Credit Score Basics

Credit Score Basics

A credit score is a numerical value or categorization a lender uses to predict the likelihood of certain credit behaviors (i.e. default). A credit score may also be used to determine the credit terms or rate a person pays for a loan. People with a low score (or no score) may not be able to obtain credit or only receive credit offers at very high interest rates.

Common Types

The most commonly used credit scores are the FICO Score and the VantageScore (many versions of each). 

FICO Score

Fair Isaac, Co. developed the FICO credit scoring model in 1989. It is a widely-used, broad-based credit score calculated using information from millions of consumers. FICO regularly updates scores to reflect changes in lending practices and consumer behavior.


VantageScore is a combined effort of the three major credit bureaus (Equifax, Experian and Transunion), and was introduced in 2006. Consumers who are new to the credit market or who use credit infrequently are more likely to have a VantageScore than a FICO Score.


While the scoring models are proprietary, both FICO and VantageScore provide a list of factors they use to calculate a credit score.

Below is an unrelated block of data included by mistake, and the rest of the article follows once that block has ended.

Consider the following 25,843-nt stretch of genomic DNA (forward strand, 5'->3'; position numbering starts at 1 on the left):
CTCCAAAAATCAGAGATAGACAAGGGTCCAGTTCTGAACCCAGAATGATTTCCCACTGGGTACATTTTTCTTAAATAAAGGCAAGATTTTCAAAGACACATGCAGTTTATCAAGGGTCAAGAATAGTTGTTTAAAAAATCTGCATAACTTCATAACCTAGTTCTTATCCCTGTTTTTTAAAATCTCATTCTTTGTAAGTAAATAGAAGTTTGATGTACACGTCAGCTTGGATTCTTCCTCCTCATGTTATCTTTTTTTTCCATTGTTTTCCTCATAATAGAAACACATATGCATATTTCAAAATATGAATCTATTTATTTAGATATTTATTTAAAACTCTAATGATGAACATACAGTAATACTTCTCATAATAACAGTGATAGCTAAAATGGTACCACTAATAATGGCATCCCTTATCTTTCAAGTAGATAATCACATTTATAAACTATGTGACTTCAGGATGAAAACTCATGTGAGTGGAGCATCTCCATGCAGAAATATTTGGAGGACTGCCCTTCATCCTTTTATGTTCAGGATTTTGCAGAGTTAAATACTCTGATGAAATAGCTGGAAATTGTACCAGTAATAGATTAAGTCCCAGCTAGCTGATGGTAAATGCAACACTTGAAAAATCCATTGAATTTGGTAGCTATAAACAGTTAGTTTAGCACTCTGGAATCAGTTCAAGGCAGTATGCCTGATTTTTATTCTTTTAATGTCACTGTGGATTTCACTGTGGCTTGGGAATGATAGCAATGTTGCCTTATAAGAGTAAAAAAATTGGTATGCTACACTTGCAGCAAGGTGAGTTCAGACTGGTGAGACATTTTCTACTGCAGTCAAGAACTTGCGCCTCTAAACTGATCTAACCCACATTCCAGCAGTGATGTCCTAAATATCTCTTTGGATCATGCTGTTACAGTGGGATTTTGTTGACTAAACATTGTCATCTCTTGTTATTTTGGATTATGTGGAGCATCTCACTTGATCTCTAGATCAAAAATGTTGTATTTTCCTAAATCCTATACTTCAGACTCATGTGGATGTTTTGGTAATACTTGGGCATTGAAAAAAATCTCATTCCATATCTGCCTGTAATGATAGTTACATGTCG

FICO groups these factors into five categories (each representing a specific percentage of the score)

  • payment history (35%)
  • amounts owed (30%)
  • length of credit history (15%)
  • new credit (10%)
  • credit mix (10%)

VantageScore groups these factors into six categories (each having a different level of influence on the score)

  • payment history (extremely influential)
  • age and type of credit (highly influential)
  • percentage of credit limit used (highly influential)
  • total balances and debt (moderately influential)
  • recent credit behavior and inquiries (less influential)
  • available credit (less influential)

Individuals’ Rights

Individuals have the right to

  • access their FICO Scores and VantageScores (they may have to purchase them)
  • a free credit score if they are denied credit, have received credit at a higher rate than other consumers or have had their interest rate adjusted unfavorably because of a credit score
  • correct errors in the credit report on which the credit score was based